EPA and the Army Recodify Previous WOTUS Rules

Print page: EPA WOTUS Rules Client Alert


By: Lynn Preston

Back to the Past…

Yesterday, October 22, 2019, the EPA and the Department of the Army published in the Federal Register the final rule to repeal the 2015 Clean Water Rule, Definition of the Waters of the United States, or as most of us know it, “WOTUS”.  The final rule restores the definition of WOTUS to that which existed prior to the 2015 Rule. the final rule becomes effective on December 23, 2019.  The EPA and Army’s reasoning for repeal of the 2015 Rule as detailed in the Federal Register and on EPA’s website follows:

1. The 2015 Rule did not implement the legal limits on the scope of the agencies’ authority under the Clean Water Act (CWA) as intended by Congress and reflected in Supreme Court cases, including Justice Kennedy’s articulation of the significant nexus test in Rapanos.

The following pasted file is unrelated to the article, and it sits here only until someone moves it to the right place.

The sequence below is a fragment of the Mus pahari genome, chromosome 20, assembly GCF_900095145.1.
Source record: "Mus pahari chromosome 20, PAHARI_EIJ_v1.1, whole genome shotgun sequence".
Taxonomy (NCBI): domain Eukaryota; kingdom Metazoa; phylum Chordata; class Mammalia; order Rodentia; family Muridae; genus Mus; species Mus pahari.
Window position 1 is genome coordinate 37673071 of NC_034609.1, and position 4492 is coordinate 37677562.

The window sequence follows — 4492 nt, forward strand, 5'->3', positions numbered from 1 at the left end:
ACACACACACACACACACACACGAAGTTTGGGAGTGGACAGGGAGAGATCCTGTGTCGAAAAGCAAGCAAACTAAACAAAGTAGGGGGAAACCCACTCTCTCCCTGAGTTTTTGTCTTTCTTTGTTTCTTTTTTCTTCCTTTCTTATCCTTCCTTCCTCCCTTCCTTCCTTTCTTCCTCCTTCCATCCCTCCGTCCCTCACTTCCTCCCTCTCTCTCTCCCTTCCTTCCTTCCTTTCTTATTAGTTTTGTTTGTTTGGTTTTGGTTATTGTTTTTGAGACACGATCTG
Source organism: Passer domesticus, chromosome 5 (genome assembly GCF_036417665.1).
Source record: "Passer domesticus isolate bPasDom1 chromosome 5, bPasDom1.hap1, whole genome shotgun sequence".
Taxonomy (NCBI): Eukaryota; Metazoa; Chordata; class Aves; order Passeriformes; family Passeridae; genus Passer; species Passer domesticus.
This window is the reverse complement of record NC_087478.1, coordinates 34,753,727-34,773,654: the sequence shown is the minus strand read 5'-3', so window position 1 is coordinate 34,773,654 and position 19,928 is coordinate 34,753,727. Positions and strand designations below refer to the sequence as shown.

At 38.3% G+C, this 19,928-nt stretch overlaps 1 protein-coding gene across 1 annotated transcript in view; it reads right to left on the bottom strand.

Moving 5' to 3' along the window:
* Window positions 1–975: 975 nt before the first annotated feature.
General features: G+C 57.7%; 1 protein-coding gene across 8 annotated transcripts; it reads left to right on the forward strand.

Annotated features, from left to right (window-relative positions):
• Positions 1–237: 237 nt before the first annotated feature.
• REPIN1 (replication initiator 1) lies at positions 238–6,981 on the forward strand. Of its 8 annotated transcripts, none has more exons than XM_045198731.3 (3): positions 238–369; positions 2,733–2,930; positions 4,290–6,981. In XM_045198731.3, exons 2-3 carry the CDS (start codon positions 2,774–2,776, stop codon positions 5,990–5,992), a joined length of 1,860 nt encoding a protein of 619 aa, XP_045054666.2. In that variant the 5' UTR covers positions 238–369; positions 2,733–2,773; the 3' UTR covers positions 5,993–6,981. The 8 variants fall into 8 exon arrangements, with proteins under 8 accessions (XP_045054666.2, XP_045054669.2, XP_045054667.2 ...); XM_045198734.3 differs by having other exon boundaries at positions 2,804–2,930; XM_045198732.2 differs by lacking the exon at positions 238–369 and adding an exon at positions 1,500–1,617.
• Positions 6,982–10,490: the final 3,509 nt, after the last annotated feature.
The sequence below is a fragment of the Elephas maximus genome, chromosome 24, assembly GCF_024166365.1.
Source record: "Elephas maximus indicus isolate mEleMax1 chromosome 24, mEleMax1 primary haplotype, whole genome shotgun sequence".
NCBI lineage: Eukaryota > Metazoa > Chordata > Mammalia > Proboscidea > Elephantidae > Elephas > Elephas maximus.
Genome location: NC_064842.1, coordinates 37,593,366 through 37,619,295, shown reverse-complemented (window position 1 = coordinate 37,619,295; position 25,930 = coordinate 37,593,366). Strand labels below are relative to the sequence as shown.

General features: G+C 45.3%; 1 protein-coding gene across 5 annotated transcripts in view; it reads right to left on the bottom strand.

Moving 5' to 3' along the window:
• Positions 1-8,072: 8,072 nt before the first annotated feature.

2. The 2015 Rule failed to adequately consider and accord due weight to the policy of the Congress in CWA (i.e., to “recognize, preserve, and protect the primary responsibilities and rights of States to prevent, reduce, and eliminate pollution” and “to plan the development and use . . . of land and water resources”).

3. To avoid interpretations that push the envelope of their constitutional and statutory authority absent a clear statement from Congress authorizing the encroachments of federal jurisdiction over traditional State land-use planning authority.

4. The 2015 Rule distance-based limitations suffered from certain procedural errors and a lack of adequate record support.  See 84 FR 56626 and EPA website.


Once effective, the regulations defining the scope of the Clean Water Act jurisdiction will look as they did prior to the 2015 amendments.



Lynn Preston is a shareholder at Sheehan Phinney Bass & Green. Lynn chairs the firm’s Environment and Energy practice group.

This article is intended to serve as a summary of the issues outlined herein. While it may include some general guidance, it is not intended as, nor is it a substitute for, legal advice.